Phronema is a transliteration of the Greek word φρόνημα, which has the meanings of "mind", "spirit", "thought", "purpose", "will", and can have either a positive meaning ("high spirit", "resolution", "pride") or a bad sense ("presumption", "arrogance").In the New Testament, the word is used four times in the Saint Paul's Letter to the Romans: twice with "τῆς σαρκός" (of the flesh) and twice with "τοῦ πνεύματος" (of the spirit): "for the mind of the flesh [is] death, and the mind of the Spirit – life and peace; because the mind of the flesh [is] enmity to God ...and He who is searching the hearts hath known what [is] the mind of the Spirit" (Romans 8:6-7,27).Reformed Orthodoxy (Eastern Christianity)
The term Reformed Orthodoxy is given to an attempted Protestant Reformation of the Orthodox Christian beliefs and practices of the Eastern and Oriental Orthodox churches. Presently the Ukrainian Lutheran Church, the Malankara Mar Thoma Syrian Church, St. Thomas Evangelical Church of India, the Believers Eastern Church, the Evangelical Baptist Union of Georgia, Society for Eastern Rite Anglicanism, Evangelical Orthodox Church, Assyrian Evangelical Church, and the Assyrian Pentecostal Church are revised according to Lutheran, Anglican, Baptist, Evangelical and Pentecostal Protestant reforms, respectively.Richard Pevear and Larissa Volokhonsky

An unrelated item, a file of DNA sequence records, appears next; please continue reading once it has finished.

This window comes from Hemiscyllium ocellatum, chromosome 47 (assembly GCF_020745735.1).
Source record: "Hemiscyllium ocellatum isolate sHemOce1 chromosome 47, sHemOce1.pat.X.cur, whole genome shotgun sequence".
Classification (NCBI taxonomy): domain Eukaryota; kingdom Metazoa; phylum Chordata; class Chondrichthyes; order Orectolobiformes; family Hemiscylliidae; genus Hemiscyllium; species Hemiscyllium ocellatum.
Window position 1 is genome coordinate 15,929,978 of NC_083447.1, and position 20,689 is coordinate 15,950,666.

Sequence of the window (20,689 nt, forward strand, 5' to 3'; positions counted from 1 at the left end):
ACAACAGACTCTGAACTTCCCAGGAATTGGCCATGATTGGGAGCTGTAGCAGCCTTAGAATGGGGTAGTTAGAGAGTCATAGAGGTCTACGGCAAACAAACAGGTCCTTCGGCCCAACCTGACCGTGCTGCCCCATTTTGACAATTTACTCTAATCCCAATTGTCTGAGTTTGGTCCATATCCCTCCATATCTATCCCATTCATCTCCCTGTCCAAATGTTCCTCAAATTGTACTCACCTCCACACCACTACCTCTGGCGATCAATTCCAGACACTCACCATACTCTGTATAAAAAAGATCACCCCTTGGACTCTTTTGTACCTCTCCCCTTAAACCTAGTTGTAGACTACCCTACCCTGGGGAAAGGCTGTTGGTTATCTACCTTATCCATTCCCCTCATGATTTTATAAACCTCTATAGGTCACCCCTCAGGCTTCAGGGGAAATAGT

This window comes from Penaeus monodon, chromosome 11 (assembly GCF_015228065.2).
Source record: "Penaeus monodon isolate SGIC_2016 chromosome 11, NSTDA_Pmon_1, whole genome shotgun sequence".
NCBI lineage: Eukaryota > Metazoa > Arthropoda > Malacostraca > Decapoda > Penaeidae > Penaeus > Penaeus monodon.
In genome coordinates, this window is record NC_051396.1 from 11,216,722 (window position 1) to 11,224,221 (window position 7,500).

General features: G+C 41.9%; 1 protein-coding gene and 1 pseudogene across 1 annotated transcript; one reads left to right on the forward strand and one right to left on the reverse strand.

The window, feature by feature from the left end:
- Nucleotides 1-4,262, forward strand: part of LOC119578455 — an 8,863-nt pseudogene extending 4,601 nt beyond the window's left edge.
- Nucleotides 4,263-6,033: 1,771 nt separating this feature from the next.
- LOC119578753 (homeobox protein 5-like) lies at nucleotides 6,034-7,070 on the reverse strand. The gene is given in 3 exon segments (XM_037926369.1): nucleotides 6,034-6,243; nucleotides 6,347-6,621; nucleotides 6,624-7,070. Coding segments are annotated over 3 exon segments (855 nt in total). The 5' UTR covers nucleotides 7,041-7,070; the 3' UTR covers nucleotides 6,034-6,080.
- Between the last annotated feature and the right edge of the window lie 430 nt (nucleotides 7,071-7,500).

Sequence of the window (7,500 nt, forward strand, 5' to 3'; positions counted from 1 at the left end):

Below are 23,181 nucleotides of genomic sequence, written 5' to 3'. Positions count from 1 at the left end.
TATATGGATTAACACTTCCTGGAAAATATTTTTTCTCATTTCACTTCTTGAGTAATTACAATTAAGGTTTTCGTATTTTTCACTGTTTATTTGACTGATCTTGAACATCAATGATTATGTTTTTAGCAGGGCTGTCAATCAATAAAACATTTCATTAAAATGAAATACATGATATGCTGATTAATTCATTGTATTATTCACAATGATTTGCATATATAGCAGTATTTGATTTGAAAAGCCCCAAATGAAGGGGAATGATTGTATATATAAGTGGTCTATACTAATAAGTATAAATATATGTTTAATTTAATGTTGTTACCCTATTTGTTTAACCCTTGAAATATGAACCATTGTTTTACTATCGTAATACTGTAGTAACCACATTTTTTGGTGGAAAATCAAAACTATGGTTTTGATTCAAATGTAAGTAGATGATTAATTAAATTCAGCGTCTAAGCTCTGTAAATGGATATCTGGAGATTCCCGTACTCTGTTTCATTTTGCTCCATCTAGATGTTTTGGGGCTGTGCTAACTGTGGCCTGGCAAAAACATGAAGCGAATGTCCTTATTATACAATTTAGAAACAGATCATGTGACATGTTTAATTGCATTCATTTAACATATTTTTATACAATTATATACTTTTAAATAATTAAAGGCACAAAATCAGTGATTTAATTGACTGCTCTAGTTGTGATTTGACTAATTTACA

Richard Pevear and Larissa Volokhonsky (Russian: Лариса Волохонская, RU) are a couple who are best known for their collaborative translations. Most of their translations are of works in Russian, but also French, Italian, and Greek. Their translations have been nominated three times and twice won the PEN/Book-of-the-Month Club Translation Prize (for Tolstoy's Anna Karenina and Dostoevsky's The Brothers Karamazov). Their translation of Dostoevsky's The Idiot also won the first Efim Etkind Translation Prize.Saint Vladimir's Orthodox Theological Seminary
Saint Vladimir's Orthodox Theological Seminary (SVOTS) is an Orthodox Christian seminary in Crestwood, Yonkers, New York, in the United States. Although it is under the omophorion of the Metropolitan of the Orthodox Church in America, it is a pan-Orthodox institution, providing theological education to students from different Orthodox jurisdictions worldwide.
The seminary is also the location of St. Vladimir's Seminary (SVS) Press.Schmemann
Schmemann can refer to :
Alexander Schmemann (1921-1983), Orthodox Christian priest, teacher, and writer
Serge Schmemann (born 1945), editor for New York TimesSerge Schmemann
Serge Schmemann (born April 12, 1945) is a writer and editorial page editor of the International Herald Tribune, the global edition of the New York Times. Earlier in his career, he worked for the Associated Press and was a bureau chief and editor for the New York Times.St. Dionysius Institute in Paris
St. Dionysius Theological Institute (St. Denys Theological Institute) is an Orthodox Christian theological institute in Paris, France. The institute functions under the auspices of the Orthodox Church of France, which is independent of the autocephalous Orthodox churches.St. Sergius Orthodox Theological Institute